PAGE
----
Here we are circa 2011. Ages have passed, people have come and gone, the landscape of the world has changed and yet not only is falconry still present, it seems to be resurfacing among the tattered pages of history. Many of the customs have stayed intact (see this interesting post on The Value of Apprenticeship) and many I am sure have changed.
This autumn/winter, falconry will hit the fashion world. Hermès, the classic French luxury brand has added a new creative director to its team – Christophe Lemaire. Lemaire (who seems to have had a penchant for sporty-chic and evidently proved that with last year’s Lacoste line) is boldly bringing the sport of falconry to the luxury label. Magazine ads will portray beautiful models dressed in creams, winter whites, tans, cashmere, wrap-jackets, leather, tassels, suede, tunics, boots, fringe and of course, a wild falcon on their forearm. They’re going “back to the basics,” and I guess if you’re really going to go back, falconry certainly has the clout.
The origins of Hermès as a saddle-maker and obvious connection to the equestrian world seems to go hand and hand with falconry. Other lines will most likely follow suit and incorporate falconry into their designs – I guess we’ll see! Anyway, I’m not usually this much into fashion, but I couldn’t resist this topic and the sublime thought of riding a medieval looking Friesian horse with a bird of prey on one arm and making a fashion statement at the same time!
Ok, imagine you on this…
With this on your arm…
Wearing the garb of your choice – leather, suede…whatever suits you (you’ll have to use your imagination here and I’d love to hear your thoughts!)
You may have been one of those people who excelled at sports (and if you were, I really do admire you), however, I was never among that elite group of fit, perky, energetic individuals that could kick &@!$% in their chosen field. For me, it was a series of painful, embarrassing, awkward moments and Sysyphean tasks. Phys Ed was my nemesis. No happy-happy, no joy-joy. Which leads me to the point of this post.
I glimpsed P.E. joy this weekend.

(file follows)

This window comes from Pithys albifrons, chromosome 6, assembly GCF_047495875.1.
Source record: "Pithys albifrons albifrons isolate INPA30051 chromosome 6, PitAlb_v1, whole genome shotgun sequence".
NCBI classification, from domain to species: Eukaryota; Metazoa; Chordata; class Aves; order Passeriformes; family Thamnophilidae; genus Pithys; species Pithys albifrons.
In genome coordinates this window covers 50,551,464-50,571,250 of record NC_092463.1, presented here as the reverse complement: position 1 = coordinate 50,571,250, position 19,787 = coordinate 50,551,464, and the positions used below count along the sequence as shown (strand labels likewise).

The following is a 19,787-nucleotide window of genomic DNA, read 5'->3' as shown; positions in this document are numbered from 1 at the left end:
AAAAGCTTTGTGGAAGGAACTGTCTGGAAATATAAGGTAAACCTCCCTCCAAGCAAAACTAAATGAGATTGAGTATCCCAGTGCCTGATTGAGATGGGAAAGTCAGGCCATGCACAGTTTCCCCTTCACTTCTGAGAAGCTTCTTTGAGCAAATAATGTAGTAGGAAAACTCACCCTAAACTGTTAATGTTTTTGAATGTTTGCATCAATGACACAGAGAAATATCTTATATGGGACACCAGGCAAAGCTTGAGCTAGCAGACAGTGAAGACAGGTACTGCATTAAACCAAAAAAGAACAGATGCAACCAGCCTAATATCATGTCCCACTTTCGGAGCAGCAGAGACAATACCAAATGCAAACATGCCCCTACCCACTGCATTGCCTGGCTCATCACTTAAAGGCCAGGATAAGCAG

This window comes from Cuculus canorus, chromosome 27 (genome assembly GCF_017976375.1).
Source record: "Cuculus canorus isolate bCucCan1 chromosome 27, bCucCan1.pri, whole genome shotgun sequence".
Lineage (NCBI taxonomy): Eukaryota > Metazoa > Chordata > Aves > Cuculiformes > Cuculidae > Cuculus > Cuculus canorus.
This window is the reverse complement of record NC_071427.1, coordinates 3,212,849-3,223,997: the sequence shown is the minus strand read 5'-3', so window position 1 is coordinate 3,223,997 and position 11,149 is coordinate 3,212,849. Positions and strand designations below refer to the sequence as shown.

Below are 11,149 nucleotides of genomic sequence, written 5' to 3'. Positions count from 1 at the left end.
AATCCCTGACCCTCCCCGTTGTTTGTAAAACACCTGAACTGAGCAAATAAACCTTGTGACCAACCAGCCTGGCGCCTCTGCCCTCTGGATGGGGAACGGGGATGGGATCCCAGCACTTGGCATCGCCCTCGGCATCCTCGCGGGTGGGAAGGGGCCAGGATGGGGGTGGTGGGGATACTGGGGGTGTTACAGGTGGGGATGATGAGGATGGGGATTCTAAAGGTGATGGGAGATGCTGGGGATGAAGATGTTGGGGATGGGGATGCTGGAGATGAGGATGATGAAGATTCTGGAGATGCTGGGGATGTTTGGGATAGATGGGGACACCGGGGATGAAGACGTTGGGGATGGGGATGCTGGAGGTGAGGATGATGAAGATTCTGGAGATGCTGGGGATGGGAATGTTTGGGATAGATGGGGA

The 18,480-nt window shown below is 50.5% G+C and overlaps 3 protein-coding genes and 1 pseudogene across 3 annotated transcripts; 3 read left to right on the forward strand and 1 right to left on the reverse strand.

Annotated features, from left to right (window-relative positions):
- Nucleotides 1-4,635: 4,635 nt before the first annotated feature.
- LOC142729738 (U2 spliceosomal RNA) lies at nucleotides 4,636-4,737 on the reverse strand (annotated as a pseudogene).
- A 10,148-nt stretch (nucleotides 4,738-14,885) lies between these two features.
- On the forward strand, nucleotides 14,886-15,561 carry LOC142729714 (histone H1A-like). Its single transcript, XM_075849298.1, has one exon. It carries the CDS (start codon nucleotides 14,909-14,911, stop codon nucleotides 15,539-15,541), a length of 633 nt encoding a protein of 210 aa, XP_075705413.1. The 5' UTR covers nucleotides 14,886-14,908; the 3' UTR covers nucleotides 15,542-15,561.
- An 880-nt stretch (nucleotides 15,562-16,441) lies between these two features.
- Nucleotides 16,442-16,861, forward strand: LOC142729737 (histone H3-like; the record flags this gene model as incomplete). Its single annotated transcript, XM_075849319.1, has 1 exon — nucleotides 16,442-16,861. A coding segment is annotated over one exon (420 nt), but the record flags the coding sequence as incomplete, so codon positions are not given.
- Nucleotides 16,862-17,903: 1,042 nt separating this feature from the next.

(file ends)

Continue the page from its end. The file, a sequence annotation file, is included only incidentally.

Would you believe that a local college actually had falconry as a credit for P.E.?
How cool is that?!?
Last Sunday, the N. Georgia college offered a class presented by a falconer/raptor rehabilitator. A master falconer (who is also a coach at the college), organized the presentation and invited some other falconers to attend (my hubs included). I tagged along and took a few photos.
As I sat in the classroom (reminiscing about the horrors of P.E.), I looked around at the students and wondered why they took this class. Did they want to become falconers or did they hate P.E. as much as I did? Whatever the reason, not only did they escape the wrath of sweaty athletics, the door of a fascinating sport was opened to them. Only time will tell if any of them will walk through it and join the select group of those who have embraced the pursuit of falconry.
Here are a few photos taken from (at present) the only college level falconry course in the country.
After the class for college students and demonstration for children was over, the students and falconers split up into different groups and went hunting.
I now have a new, albeit grudging respect for P.E.
What about you, did you like P.E.? (wait – before you say anything, take a moment to reminisce on the fetid stench of muggy locker rooms, heinous polyester shorts, bad hair days, being 13, cruel temperature extremes, archaic equipment and the fascist attitudes that often go with the teaching of team sports – sorry coaches. ) Ok, now you can answer.
Props: proper respect, recognition – Urban Dictionary
I’ve never given the opossum a second thought unless it happened to scurry across my path in the approaching dusk. Ghostly, ghastly, pallid and grotesque, there were so many more colorful things in life to give my attention to.
If Gracie hadn’t caught one, I’d still think that way.
Of course, after seeing one close up… close enough to take a photograph, I was intrigued.
What an interesting looking creature.
My, what big teeth it has.
What does it eat?
Thank you Google – all my questions were answered and I have to share my new-found knowledge about and “props” for the heretofore unknown and unappreciated ‘possum.
Before I reveal what I’ve learned, I must first elaborate a little more on Gracie’s successful hunt. This was the other evening. The days are getting a little longer and my husband took her out to hunt just before dark. She flew up from his glove, immediately spotted the unlucky opossum and dove for it. As soon as my H saw her go for it, his heart sank as he knew there could be a fight – either one could die. He ran over to her as she tried to subdue her prey and reached her in time to help her dispatch the creature. It was twice her weight (2200 grams). The opossum punctured Gracie’s foot with its teeth, but she’s o.k.
Here’s where we put on our big girl pants and look beyond the grisly photos above. The opossum is beautifully and intelligently designed, the same as something pretty like a butterfly, baby deer or canary. Maybe they’re not cuddly or cute, but I’ve realized that they do deserve some air time.
Here’s what I found:
Hopefully, I’ve given the ‘possum a proper nod and that if you ever see one, you’ll look past their long snouts, sharp teeth, beady black eyes, oily skin, coarse fur, parasite-carrying, rabies resistant bodies and appreciate what’s good about them.
What do you think? Cute or gross?